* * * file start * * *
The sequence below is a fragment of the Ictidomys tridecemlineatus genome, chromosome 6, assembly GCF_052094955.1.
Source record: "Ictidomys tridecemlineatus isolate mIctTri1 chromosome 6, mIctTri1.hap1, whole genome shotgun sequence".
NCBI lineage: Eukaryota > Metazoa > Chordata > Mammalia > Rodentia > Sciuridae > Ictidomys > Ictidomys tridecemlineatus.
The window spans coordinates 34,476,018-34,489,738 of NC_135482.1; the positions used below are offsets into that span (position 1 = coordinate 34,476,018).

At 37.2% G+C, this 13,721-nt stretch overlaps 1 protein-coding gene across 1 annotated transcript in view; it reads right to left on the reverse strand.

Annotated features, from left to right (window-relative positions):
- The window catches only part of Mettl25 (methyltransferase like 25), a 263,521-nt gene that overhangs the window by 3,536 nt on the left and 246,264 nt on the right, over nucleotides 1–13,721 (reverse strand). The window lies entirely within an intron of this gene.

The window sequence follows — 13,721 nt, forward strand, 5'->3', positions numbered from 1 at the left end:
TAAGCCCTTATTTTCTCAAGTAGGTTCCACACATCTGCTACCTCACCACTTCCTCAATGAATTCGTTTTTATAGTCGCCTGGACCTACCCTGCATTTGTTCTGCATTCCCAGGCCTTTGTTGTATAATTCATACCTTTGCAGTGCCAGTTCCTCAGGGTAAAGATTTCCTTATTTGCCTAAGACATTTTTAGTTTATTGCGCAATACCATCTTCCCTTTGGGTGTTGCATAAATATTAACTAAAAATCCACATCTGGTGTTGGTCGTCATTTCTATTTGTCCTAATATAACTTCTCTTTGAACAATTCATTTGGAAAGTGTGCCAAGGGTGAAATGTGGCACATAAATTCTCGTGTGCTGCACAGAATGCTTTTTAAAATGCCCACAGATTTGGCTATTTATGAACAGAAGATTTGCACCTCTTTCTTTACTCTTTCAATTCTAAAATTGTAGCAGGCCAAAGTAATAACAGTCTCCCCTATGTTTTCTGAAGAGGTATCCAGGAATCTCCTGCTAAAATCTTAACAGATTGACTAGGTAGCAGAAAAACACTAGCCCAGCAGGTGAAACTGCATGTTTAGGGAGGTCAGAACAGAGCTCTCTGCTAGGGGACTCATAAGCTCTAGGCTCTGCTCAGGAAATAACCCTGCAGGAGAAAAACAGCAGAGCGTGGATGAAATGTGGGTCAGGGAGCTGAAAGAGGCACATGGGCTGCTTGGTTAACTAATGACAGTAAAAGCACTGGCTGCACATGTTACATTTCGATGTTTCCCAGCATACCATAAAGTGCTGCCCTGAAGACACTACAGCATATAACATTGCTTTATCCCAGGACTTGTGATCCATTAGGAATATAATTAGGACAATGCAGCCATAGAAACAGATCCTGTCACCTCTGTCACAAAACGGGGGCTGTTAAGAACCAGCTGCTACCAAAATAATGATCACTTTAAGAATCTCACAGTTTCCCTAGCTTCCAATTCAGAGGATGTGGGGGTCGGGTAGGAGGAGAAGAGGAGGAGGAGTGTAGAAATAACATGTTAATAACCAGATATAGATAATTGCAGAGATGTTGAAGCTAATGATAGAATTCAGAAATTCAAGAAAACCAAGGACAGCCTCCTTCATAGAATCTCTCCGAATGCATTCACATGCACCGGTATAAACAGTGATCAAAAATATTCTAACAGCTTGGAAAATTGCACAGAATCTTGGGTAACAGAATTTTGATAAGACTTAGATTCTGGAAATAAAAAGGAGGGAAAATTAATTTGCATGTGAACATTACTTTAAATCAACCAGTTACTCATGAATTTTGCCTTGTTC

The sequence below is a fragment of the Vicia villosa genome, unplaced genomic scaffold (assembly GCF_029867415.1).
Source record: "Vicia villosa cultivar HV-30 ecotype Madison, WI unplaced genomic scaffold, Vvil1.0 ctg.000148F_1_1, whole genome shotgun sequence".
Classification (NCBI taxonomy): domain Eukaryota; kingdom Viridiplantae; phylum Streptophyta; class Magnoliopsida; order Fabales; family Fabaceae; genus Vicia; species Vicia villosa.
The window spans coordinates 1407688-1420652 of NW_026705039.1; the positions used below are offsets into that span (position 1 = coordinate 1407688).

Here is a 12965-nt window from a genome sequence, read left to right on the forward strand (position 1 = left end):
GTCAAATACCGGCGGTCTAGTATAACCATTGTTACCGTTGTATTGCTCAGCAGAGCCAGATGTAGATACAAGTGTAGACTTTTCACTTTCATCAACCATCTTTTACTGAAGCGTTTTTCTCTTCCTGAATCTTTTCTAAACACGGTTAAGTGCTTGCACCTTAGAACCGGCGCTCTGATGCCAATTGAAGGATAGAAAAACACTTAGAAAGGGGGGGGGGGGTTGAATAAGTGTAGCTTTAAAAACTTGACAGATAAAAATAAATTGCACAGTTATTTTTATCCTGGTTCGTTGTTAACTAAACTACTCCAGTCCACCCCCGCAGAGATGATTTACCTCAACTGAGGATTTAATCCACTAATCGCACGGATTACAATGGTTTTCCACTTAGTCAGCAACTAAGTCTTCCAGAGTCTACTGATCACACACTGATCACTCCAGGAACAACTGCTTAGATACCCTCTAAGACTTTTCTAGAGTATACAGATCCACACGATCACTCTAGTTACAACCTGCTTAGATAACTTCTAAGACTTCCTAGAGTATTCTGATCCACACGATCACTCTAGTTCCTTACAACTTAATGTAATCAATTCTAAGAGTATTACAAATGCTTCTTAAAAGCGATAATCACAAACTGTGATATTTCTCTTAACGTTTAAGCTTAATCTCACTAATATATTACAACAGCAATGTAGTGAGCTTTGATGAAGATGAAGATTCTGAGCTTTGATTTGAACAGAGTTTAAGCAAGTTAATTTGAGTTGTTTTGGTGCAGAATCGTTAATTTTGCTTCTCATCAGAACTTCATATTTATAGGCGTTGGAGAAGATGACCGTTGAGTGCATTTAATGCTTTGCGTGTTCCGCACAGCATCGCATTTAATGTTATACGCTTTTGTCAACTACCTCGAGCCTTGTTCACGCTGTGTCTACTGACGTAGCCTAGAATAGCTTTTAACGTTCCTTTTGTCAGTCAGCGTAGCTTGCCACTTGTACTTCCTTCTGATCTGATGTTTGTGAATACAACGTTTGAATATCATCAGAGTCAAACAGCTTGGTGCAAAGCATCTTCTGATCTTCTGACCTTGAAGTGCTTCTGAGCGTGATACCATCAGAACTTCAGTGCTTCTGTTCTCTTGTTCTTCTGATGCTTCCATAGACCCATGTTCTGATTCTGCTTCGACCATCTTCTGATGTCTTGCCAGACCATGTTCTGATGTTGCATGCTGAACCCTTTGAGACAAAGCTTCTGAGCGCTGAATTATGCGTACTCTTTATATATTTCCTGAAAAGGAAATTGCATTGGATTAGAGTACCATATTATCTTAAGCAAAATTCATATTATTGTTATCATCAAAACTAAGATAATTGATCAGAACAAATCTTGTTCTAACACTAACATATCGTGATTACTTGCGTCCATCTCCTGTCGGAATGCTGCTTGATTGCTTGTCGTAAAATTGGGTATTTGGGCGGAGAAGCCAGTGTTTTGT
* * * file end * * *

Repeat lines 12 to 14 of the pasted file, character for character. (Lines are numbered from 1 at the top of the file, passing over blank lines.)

Classification (NCBI taxonomy): domain Eukaryota; kingdom Viridiplantae; phylum Streptophyta; class Magnoliopsida; order Fabales; family Fabaceae; genus Vicia; species Vicia villosa.
The window spans coordinates 1407688-1420652 of NW_026705039.1; the positions used below are offsets into that span (position 1 = coordinate 1407688).

Here is a 12965-nt window from a genome sequence, read left to right on the forward strand (position 1 = left end):